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Adelaide Fringe 2013

The Golden Phung – Sell Out

The Golden Phung

Genre: Comedy

Venue: Harry’s Bar, First Floor, 12 Grenfell Street, Adelaide


Low Down


I would estimate that the greater amount of the comedy acts showing at Adelaide Fringe right now are from overseas; nothing wrong with that, but what if your ethical streak demands you to sniff out the locals?

To a degree mine does just that, which is why I fronted up to "The Golden Phung."



Comedy lovers looking for the truly authentic Adelaide Fringe need look no further than “The Golden Phung Sell Out” at Harry’s Bar. In fact at a glance Harry’s Bar on Grenfell Street is an unofficial hub of local comedy. Now that the Adelaide Fringe has grown up to be so big with close to 1000 individual shows on offer, it can be difficult to find something  that is actually local in the comedy genre, and therefore reflecting the real fringe of Adelaide.

Ironic that so many of the Melbourne International Comedy Festival shows are over here in Adelaide during Fringe making it all too common to see Celebrity acts that feature on national television every day drawing the comedy loving crowds away from the local home grown talent. I imagine this must get quite frustrating for the Adelaidians, particularly because comedy is quite a difficult art form and can only be developed through experience with an audience in these types of settings; matured like a cheese, sort of. I’d add that sketch comedy is all the more difficult because it relies on some kind of theme and needs a solid ensemble mentality for it to work.

This group have been around a few years doing shows at Adelaide Fringe, but it’s my first time seeing them in full flight. The difference between them and the multitude of ‘big name celebrity acts’ (whom all seem to have their own show on ABC TV) is accent and content – on the one hand ‘The Golden Phung’ offers very universal comedy – on the other hand it does have a particular style and gravity that’s born from pitching jokes and building on concepts that work in front of their Adelaide audiences.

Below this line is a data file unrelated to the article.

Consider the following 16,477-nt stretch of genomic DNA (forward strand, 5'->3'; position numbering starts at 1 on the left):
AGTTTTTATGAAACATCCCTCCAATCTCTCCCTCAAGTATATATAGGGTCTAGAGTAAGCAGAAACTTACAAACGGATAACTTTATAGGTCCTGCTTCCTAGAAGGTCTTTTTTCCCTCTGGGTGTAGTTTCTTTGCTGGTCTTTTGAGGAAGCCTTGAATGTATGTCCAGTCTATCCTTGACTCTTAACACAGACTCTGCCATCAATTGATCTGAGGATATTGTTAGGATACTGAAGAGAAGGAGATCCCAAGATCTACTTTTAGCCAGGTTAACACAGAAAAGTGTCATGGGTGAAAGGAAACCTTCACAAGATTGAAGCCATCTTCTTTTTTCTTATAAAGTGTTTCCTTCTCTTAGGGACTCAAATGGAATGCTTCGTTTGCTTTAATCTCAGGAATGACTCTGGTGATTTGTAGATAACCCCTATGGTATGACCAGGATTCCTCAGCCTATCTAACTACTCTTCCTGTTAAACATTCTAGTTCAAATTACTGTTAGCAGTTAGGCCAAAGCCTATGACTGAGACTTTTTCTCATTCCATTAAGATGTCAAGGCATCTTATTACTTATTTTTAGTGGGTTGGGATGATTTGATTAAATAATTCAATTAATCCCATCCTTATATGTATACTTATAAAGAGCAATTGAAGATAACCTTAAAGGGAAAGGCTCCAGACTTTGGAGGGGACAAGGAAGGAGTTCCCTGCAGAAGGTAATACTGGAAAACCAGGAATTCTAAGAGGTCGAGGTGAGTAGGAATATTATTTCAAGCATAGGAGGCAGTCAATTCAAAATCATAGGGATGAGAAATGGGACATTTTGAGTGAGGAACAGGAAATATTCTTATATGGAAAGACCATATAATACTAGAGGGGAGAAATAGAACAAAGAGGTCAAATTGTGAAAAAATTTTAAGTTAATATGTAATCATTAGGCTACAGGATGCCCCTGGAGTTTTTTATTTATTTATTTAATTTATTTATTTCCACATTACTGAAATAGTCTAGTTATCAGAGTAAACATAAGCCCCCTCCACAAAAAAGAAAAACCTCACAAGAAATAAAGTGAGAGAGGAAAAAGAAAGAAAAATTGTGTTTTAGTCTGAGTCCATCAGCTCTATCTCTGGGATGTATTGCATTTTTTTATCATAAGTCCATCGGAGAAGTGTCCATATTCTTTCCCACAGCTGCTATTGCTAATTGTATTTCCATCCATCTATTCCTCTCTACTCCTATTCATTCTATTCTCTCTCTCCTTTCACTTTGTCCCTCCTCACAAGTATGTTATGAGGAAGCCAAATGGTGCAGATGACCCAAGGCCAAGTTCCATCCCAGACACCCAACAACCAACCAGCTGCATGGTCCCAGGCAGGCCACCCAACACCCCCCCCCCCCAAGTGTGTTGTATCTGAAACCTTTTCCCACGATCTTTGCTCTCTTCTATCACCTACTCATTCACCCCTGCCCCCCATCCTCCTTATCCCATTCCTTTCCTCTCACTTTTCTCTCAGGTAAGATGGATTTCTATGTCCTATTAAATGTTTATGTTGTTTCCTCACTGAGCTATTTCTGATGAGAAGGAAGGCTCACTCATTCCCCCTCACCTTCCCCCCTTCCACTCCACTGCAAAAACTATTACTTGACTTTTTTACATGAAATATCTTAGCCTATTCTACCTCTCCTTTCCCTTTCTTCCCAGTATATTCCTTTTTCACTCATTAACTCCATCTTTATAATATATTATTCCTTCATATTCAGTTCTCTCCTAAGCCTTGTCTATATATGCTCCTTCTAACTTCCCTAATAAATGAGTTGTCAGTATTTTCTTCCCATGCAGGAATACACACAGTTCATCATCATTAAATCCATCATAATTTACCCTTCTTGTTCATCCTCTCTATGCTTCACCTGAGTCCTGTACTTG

The form is live sketch comedy although it includes some multimedia; like all good comedy it is funny yet it contains some deeper resonances that are informed by ensemble’s world view. In the case of ‘The Golden Phung’ among other things they tackle the advent of ‘PopAsia,’ the bureaucracy of waiting in lines, relationships and self image. They certainly have a knack of shifting situations around into canny reversals so that you’re laughing on an intellectual level because something is clever and absurd as much as laughing at the slightly manic delivery. They all have a quality that reveals a certain joy in behaving anarchically.

Australian comedy has for many years bashed homosexuals by degrees; if you look over the ‘Naked Vicar Show,’ ‘The Comedy Company’ or ‘Fast Forward’ you will quickly find the male sissy character as the butt of a joke, but ‘The Golden Phung’ deviate from this tradition in ways that are refreshing. Likewise the reversals they are so good at help shed layers of gender stereotypes which also add laughs to their work.

Sensibly they don’t reject all comedy templates that have come before them, so there are nods in the direction of other comedy teams who play with absurdities, notably ‘The Goons’ and ‘Monty Python’s Flying Circus’. They are not particularly physical in the style of Australian’s ‘Los Trios Ringbarkus’ or musical like ‘The Doug Anthony All Stars’, but there are shades of these styles of comedy emerging in some of their sketches.

As with all of these types of fringe acts they tend to build momentum over a period of time until finally they really do get the chance to ‘sell out’ and earn an actual living from their work. I suspect that this group of a dozen or so (seven on stage and about as many in the background) will reach that peak before too long and I hope for everyone’s sake that when they do some intelligent producer will find a position for them on television because they would suit that medium very well.

Having said that, I would wholeheartedly encourage you to see them live on stage in order to fully appreciate their ontological wit and fructiferous work; the relentless optimism that advocates for peculiar couplings and tripling in unsatisfactory marital arrangements, the odd moments where the things you were starting to imagine suddenly get turned gently upon yourself when a particular revelation is made, these are the edgy added extras that ‘The Golden Phung’ squeeze into what is a thoroughly entertaining hour and a bit of satisfyingly stupid sketch comedy.    


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